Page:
Parents of Premature Babies Inc. FAQ
advice from Preemie-l http://www.preemie-l.org
The first thing to recognize is that this is a very difficult and confusing time for the new parents. Having a preemie baby may well be the most stressful things that will ever happen to these parents. They may be at once terribly worried, yet fiercely proud and protective of their new baby. The parents will almost certainly need all the support they can get in a whole range of ways.
They may not know how to react, and neither may you.
One thing that many parents in our group have reported is the feeling of isolation they encountered, as friends and family avoided them at this critical time of their life. The new parents may be preoccupied, worn down, stressed out, overwhelmed with the roller coaster of their babyís struggle - but they need to know that their family and friends are still there.
Some practical advice:
1. Be sensitive to the emotional strain that the premature birth is placing on the preemie parents. Try not to do anything to make things harder for them.
2. The baby or babies may be very sick, so being too congratulatory can be unhelpful. Acknowledge what the parents are going through and their fears for their baby.
3. On the other hand, many parents in our group report that the lack of recognition of the new baby by friends and family was distressing Even when the babyís outcome is uncertain, parents appreciate gifts such as baby clothes and toys because they recognize the baby.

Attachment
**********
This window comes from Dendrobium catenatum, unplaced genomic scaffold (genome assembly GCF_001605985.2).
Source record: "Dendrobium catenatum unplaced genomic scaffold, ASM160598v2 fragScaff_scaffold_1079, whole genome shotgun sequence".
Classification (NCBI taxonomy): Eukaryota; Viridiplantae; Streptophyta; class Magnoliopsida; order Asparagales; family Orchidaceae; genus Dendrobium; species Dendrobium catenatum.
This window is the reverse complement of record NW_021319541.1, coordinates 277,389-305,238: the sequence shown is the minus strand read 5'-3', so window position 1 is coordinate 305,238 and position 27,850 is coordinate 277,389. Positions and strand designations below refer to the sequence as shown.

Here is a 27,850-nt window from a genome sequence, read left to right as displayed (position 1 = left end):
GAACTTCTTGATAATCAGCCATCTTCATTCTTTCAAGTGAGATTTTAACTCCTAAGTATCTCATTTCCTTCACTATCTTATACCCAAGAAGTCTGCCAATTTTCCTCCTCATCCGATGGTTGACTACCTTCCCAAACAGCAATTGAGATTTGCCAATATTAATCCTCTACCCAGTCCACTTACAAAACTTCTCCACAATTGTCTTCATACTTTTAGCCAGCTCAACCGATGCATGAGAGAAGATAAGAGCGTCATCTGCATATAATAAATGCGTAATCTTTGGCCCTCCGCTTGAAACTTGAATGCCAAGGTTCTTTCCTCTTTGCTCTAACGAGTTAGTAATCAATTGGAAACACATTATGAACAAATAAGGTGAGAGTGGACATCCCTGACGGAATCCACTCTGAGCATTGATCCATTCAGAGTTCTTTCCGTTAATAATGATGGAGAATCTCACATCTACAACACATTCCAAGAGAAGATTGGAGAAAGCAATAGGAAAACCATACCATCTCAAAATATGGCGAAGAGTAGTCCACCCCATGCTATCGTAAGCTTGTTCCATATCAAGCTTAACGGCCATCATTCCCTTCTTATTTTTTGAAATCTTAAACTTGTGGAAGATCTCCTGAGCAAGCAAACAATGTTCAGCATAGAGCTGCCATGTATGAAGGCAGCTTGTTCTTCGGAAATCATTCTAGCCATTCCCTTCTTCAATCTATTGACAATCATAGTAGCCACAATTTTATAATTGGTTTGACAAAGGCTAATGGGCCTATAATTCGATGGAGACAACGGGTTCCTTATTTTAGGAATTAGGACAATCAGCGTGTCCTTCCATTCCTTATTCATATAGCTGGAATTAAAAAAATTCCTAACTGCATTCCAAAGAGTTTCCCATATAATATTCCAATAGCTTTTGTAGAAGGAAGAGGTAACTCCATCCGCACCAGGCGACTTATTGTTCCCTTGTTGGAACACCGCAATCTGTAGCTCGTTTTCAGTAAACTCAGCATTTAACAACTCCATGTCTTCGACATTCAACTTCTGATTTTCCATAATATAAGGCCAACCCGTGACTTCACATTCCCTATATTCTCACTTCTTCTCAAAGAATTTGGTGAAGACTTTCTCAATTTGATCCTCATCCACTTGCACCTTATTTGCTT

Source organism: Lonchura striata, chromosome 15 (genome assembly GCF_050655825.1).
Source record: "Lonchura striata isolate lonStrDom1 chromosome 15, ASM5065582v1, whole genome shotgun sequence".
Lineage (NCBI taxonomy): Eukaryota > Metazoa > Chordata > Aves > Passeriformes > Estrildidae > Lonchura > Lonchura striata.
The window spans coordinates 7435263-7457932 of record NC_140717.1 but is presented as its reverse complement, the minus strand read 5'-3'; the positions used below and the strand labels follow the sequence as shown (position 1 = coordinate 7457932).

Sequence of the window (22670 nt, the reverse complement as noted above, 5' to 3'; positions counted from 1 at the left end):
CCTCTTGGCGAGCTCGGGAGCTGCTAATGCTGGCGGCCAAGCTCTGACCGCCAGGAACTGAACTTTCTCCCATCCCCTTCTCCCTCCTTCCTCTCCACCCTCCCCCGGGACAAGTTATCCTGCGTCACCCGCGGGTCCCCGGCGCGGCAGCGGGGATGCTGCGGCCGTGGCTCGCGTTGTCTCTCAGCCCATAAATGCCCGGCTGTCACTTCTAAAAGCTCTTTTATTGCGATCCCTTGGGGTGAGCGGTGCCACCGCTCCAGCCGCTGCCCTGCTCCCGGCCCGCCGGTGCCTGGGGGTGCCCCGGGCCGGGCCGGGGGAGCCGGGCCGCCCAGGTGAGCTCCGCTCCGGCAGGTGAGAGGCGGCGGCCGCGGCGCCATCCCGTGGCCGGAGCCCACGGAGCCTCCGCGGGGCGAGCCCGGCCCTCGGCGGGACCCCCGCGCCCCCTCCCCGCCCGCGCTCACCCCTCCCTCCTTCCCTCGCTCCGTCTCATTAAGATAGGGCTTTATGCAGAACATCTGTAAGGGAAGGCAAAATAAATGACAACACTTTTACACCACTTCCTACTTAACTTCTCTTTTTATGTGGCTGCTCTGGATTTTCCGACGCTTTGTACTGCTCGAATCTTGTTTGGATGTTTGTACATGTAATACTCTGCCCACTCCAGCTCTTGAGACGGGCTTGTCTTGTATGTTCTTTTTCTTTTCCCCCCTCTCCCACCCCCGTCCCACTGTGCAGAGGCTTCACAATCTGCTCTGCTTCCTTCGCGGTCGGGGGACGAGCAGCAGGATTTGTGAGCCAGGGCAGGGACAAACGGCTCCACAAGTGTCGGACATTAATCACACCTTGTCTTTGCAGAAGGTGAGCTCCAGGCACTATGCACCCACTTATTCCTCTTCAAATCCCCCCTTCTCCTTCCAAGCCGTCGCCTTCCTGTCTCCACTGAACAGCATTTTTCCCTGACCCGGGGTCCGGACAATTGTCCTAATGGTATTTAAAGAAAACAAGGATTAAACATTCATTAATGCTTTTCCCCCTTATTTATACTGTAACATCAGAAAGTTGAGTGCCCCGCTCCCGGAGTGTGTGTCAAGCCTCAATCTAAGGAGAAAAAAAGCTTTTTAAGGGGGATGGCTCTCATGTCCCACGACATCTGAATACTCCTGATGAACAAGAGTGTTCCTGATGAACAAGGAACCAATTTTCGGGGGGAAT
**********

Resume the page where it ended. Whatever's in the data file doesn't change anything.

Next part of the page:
4. If the parents have other children, do all you can to look after these children, entertain them if thatís what they want, comfort them if they are anxious, provide a stress-free haven for them if you can.
5. If you send cards or flowers, be thoughtful. Some flowers look like they belong at a funeral. Cards with pictures of plump full term babies can cause distress. Stock messages are often inappropriate. Blank cards on which you write your own message, poem, something from your heart, will probably be much more appropriate.
6. Be careful not to place expectations or any sort of load on the new parents - they have a great deal to grapple with, and they may not have the time or the energy even to talk to anyone for a while. Understand if they donít call back. They will still be comforted to know that you are thinking of them.
7. If there are any practical things that you can think of which might help the parents, then do them, in the lowest key, most sensitive manner you can manage. If you can mow the lawns, look after pets, clean the house and leave flowers or a prepared meal, it will always be appreciated.
8. Food is a wonderful comforter, and preemie parents need all the comforting they can get. Things like supermarket shopping can be unbearable for parents trying to cope with a baby in precarious health.
9. Find out if its okay to visit, or how the parents want to manage visitors, and follow their wishes. If you are a close family member, you can volunteer to keep family and friends updated on the babyís health so that the parents donít have to deal with so many people.
10. Be there for them. Donít keep away because its hard. Try to stay the distance too - some preemies are in hospital for many months and support from friends and family often drops off over time while the parents are becoming increasingly exhausted with the hospital routine. Often the need for support increases as time goes on.